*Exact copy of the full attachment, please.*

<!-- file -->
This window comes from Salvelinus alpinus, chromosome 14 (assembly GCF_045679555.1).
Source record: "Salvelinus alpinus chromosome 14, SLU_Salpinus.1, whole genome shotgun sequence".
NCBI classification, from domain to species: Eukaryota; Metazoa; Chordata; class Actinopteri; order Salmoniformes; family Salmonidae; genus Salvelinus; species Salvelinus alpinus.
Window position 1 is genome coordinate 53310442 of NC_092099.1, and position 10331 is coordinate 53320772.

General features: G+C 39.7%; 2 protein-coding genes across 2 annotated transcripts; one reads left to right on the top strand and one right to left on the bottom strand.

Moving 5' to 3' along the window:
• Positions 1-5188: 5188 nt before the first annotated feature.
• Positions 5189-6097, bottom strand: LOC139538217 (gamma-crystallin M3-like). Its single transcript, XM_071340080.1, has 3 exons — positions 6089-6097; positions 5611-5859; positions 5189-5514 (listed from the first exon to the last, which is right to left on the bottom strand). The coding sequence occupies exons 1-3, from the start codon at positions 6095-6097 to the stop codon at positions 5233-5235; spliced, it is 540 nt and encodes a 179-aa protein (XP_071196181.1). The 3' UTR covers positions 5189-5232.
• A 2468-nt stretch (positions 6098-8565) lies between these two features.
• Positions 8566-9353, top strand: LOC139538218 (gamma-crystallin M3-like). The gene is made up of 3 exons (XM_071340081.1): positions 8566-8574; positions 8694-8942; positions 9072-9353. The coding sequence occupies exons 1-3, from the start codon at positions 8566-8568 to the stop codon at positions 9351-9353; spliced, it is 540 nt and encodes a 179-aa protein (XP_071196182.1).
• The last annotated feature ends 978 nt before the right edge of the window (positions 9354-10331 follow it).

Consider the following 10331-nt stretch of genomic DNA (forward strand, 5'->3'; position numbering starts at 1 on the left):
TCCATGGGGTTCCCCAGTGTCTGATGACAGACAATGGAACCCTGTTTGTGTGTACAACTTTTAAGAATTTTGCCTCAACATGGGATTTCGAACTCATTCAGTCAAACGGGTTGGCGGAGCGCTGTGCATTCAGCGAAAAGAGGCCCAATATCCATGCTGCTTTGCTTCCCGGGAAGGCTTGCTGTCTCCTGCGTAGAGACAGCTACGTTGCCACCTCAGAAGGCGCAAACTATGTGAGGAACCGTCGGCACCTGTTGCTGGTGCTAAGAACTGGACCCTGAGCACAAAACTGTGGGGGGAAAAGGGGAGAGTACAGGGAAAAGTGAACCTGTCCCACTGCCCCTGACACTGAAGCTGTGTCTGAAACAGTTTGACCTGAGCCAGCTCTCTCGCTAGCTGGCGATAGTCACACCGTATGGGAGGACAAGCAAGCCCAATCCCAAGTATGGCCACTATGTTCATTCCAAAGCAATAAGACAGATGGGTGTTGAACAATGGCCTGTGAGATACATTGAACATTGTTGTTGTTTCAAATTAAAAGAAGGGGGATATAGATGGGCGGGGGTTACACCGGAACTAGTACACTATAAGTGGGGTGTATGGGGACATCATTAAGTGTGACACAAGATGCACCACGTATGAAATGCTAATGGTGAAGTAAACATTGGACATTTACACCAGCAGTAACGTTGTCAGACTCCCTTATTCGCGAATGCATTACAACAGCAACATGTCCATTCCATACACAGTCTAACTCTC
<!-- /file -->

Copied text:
This window comes from Salvelinus alpinus, chromosome 14 (assembly GCF_045679555.1).
Source record: "Salvelinus alpinus chromosome 14, SLU_Salpinus.1, whole genome shotgun sequence".
NCBI classification, from domain to species: Eukaryota; Metazoa; Chordata; class Actinopteri; order Salmoniformes; family Salmonidae; genus Salvelinus; species Salvelinus alpinus.
Window position 1 is genome coordinate 53310442 of NC_092099.1, and position 10331 is coordinate 53320772.

General features: G+C 39.7%; 2 protein-coding genes across 2 annotated transcripts; one reads left to right on the top strand and one right to left on the bottom strand.

Moving 5' to 3' along the window:
• Positions 1-5188: 5188 nt before the first annotated feature.
• Positions 5189-6097, bottom strand: LOC139538217 (gamma-crystallin M3-like). Its single transcript, XM_071340080.1, has 3 exons — positions 6089-6097; positions 5611-5859; positions 5189-5514 (listed from the first exon to the last, which is right to left on the bottom strand). The coding sequence occupies exons 1-3, from the start codon at positions 6095-6097 to the stop codon at positions 5233-5235; spliced, it is 540 nt and encodes a 179-aa protein (XP_071196181.1). The 3' UTR covers positions 5189-5232.
• A 2468-nt stretch (positions 6098-8565) lies between these two features.
• Positions 8566-9353, top strand: LOC139538218 (gamma-crystallin M3-like). The gene is made up of 3 exons (XM_071340081.1): positions 8566-8574; positions 8694-8942; positions 9072-9353. The coding sequence occupies exons 1-3, from the start codon at positions 8566-8568 to the stop codon at positions 9351-9353; spliced, it is 540 nt and encodes a 179-aa protein (XP_071196182.1).
• The last annotated feature ends 978 nt before the right edge of the window (positions 9354-10331 follow it).

Consider the following 10331-nt stretch of genomic DNA (forward strand, 5'->3'; position numbering starts at 1 on the left):
TCCATGGGGTTCCCCAGTGTCTGATGACAGACAATGGAACCCTGTTTGTGTGTACAACTTTTAAGAATTTTGCCTCAACATGGGATTTCGAACTCATTCAGTCAAACGGGTTGGCGGAGCGCTGTGCATTCAGCGAAAAGAGGCCCAATATCCATGCTGCTTTGCTTCCCGGGAAGGCTTGCTGTCTCCTGCGTAGAGACAGCTACGTTGCCACCTCAGAAGGCGCAAACTATGTGAGGAACCGTCGGCACCTGTTGCTGGTGCTAAGAACTGGACCCTGAGCACAAAACTGTGGGGGGAAAAGGGGAGAGTACAGGGAAAAGTGAACCTGTCCCACTGCCCCTGACACTGAAGCTGTGTCTGAAACAGTTTGACCTGAGCCAGCTCTCTCGCTAGCTGGCGATAGTCACACCGTATGGGAGGACAAGCAAGCCCAATCCCAAGTATGGCCACTATGTTCATTCCAAAGCAATAAGACAGATGGGTGTTGAACAATGGCCTGTGAGATACATTGAACATTGTTGTTGTTTCAAATTAAAAGAAGGGGGATATAGATGGGCGGGGGTTACACCGGAACTAGTACACTATAAGTGGGGTGTATGGGGACATCATTAAGTGTGACACAAGATGCACCACGTATGAAATGCTAATGGTGAAGTAAACATTGGACATTTACACCAGCAGTAACGTTGTCAGACTCCCTTATTCGCGAATGCATTACAACAGCAACATGTCCATTCCATACACAGTCTAACTCTC